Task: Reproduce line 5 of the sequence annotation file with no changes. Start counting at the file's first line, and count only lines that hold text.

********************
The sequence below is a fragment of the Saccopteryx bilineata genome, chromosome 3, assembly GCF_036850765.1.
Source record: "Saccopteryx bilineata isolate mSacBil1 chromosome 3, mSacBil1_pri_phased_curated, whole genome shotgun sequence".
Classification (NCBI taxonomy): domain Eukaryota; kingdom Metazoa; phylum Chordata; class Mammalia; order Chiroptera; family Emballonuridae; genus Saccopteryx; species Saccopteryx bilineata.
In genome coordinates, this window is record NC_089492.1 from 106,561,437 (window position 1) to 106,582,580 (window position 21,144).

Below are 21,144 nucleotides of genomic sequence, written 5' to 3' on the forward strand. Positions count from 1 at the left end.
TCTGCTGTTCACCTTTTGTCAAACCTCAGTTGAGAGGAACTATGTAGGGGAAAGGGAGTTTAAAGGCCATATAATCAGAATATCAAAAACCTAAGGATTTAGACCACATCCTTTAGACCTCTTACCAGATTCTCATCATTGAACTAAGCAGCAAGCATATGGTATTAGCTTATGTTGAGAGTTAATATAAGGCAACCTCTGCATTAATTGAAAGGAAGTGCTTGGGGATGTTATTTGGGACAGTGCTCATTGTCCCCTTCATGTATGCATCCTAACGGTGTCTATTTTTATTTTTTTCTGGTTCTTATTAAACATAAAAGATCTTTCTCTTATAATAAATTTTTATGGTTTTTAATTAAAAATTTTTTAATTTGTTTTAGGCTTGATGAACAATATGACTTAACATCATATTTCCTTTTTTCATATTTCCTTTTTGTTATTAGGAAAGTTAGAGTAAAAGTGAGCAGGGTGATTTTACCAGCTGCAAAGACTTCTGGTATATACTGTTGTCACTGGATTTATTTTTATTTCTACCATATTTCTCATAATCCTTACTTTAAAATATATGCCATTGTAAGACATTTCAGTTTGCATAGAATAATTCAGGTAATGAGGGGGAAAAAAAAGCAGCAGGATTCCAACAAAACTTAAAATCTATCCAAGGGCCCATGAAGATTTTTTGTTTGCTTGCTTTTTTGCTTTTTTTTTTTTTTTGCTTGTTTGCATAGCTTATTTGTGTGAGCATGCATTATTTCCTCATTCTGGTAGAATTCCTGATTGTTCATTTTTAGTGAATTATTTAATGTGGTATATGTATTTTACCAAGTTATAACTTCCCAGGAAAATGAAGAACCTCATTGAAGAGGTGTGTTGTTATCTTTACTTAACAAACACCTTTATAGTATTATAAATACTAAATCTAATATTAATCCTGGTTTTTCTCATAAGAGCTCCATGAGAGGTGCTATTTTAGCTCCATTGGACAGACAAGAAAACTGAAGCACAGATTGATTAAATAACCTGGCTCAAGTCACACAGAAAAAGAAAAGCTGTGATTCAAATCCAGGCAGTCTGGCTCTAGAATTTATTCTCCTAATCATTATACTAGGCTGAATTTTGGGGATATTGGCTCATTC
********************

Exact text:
Below are 21,144 nucleotides of genomic sequence, written 5' to 3' on the forward strand. Positions count from 1 at the left end.